Now imagine that due to budget cutbacks the decision was made to dismantle this station, and all these astronauts have to come home early. Feels different, doesn't it? Now the biggest reason for wanting to keep the station in the sky is simply because it's there, because it's a community of its own that we like to keep an eye on and one that couldn't be replicated anywhere else. It would be like dismantling the Enterprise and sending each of the crew members to serve on different ships elsewhere.

So in short, the biggest problem we have at the moment could be that either our astronauts are too boring, or that they may be interesting enough people but we simply don't have enough of them in space to make their interactions seem interesting to those of us here on Earth.

In that light, perhaps it will be Bigelow Aerospace that saves us. Plus the discovery of other Earth-like planets by Kepler and other telescopes and observatories. What do you say?

4 comments:

David Freiberg said...

I would have never thought about it myself, but you have an excellent point. People are hardwired towards drama and soap operas.

JimDesu said...

Simply put, which such dreams are the awesome, the fact is that we aren't sufficiently developed, technologically, for half of such to be economic. We don't even have a practical way to keep our would-be space travellers from being cooked by radiation much less or from withering away from lack of gravity, much less making it practical for the broader population to use space travel. Sure, we have a lot of generic ideas as to what the solutions might look like, but I believe it'll be centuries before we've actually achieved practical solutions to the most basic of these problems. In the meanwhile, we need the robots exploring so that when we can finally start exploring for real, we can get enough bang for the buck to make the endeavor's self-supporting.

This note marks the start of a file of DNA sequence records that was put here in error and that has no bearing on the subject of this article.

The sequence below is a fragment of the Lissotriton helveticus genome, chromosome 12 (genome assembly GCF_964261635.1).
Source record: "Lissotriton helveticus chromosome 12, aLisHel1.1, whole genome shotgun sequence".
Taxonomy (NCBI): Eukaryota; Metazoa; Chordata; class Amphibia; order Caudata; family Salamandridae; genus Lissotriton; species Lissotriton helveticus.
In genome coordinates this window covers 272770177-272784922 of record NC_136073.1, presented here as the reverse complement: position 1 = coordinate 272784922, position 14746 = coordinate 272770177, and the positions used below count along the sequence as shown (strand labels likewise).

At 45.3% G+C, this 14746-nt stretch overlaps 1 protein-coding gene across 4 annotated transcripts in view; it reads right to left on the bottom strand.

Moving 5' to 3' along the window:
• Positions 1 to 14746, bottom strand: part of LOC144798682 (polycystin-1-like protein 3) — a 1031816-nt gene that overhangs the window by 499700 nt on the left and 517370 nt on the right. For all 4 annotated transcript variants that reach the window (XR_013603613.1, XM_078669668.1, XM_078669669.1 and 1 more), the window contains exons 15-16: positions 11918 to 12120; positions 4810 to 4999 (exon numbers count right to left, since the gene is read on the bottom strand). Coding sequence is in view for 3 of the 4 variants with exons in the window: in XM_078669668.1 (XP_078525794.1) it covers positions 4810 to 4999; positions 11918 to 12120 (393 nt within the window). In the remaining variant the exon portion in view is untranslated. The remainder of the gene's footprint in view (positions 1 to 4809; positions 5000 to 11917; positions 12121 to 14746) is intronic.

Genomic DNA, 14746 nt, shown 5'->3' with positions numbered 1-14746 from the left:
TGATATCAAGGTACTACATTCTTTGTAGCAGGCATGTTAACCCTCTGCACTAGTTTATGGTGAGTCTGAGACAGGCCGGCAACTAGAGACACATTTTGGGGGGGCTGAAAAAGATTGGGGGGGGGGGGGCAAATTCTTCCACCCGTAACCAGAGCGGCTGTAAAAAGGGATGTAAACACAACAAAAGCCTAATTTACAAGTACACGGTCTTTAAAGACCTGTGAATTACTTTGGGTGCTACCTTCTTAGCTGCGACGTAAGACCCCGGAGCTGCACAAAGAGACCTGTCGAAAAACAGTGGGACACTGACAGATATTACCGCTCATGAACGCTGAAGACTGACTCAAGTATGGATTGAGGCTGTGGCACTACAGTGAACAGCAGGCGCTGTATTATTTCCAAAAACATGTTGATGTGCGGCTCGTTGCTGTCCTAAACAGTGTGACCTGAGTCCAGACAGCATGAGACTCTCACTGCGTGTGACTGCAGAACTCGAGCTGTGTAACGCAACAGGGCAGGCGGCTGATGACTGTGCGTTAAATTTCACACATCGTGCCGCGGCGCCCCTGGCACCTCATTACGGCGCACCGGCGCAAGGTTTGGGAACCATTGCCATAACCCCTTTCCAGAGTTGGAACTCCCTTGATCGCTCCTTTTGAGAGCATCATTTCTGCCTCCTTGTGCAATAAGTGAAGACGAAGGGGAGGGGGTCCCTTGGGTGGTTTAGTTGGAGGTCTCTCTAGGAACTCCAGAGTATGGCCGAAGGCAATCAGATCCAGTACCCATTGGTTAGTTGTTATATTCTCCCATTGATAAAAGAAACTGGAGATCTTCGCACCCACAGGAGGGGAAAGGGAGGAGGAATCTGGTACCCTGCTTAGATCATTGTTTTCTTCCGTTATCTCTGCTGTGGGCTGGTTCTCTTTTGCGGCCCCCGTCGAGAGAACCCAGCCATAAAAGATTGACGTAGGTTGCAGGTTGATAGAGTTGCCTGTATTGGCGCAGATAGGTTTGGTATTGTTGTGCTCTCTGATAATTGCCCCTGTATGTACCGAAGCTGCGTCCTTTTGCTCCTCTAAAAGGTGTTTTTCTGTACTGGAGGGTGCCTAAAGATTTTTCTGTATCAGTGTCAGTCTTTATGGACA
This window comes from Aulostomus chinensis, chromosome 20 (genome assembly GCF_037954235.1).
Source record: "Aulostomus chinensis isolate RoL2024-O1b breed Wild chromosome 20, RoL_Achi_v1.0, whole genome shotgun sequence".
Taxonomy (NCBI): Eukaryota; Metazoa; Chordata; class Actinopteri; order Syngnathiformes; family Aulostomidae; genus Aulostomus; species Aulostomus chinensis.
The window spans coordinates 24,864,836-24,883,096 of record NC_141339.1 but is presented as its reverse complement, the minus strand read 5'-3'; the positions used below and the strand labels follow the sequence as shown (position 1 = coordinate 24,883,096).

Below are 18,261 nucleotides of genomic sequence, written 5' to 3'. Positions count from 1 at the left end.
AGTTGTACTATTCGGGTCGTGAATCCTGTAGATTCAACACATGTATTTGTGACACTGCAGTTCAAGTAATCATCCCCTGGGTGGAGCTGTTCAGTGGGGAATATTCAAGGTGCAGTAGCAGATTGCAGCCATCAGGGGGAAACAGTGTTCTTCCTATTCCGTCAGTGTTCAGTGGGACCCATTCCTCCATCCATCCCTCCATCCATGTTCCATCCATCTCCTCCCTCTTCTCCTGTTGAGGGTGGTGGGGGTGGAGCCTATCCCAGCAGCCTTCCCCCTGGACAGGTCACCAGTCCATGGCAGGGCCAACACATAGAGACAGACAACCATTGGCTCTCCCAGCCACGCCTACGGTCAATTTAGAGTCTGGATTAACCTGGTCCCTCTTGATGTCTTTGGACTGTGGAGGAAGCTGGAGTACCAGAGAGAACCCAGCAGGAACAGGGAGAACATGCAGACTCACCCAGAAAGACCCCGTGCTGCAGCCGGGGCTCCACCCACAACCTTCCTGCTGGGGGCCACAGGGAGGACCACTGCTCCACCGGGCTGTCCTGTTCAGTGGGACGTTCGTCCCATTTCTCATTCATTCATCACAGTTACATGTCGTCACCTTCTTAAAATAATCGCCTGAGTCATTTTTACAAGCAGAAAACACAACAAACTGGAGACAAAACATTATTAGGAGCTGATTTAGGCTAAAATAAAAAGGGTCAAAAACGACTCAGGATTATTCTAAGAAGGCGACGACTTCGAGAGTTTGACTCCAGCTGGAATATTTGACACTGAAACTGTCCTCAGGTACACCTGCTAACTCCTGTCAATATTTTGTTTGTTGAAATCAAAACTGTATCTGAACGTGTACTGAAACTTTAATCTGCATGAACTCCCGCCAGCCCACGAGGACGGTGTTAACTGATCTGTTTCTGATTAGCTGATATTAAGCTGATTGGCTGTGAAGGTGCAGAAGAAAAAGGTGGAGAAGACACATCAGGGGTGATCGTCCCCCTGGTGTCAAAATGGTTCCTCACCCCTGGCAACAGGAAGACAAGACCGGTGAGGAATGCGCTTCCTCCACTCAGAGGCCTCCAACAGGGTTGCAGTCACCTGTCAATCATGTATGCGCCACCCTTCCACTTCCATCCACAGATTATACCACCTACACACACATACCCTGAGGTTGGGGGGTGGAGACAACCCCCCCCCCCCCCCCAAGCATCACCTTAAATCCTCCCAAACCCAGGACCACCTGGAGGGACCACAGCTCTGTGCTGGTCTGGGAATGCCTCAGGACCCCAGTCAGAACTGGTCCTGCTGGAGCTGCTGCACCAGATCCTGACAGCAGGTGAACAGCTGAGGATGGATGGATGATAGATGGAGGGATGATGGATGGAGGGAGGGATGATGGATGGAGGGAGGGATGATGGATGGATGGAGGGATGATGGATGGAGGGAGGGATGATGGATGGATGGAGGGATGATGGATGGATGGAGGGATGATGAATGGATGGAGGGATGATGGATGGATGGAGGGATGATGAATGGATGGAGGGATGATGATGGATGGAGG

The dismal science wins as usual.... :-(

David Freiberg said...

I would have never thought about it myself, but you have an excellent point. People are hardwired towards drama and soap operas.

JimDesu said...

Simply put, which such dreams are the awesome, the fact is that we aren't sufficiently developed, technologically, for half of such to be economic. We don't even have a practical way to keep our would-be space travellers from being cooked by radiation much less or from withering away from lack of gravity, much less making it practical for the broader population to use space travel. Sure, we have a lot of generic ideas as to what the solutions might look like, but I believe it'll be centuries before we've actually achieved practical solutions to the most basic of these problems. In the meanwhile, we need the robots exploring so that when we can finally start exploring for real, we can get enough bang for the buck to make the endeavor's self-supporting.

The dismal science wins as usual.... :-(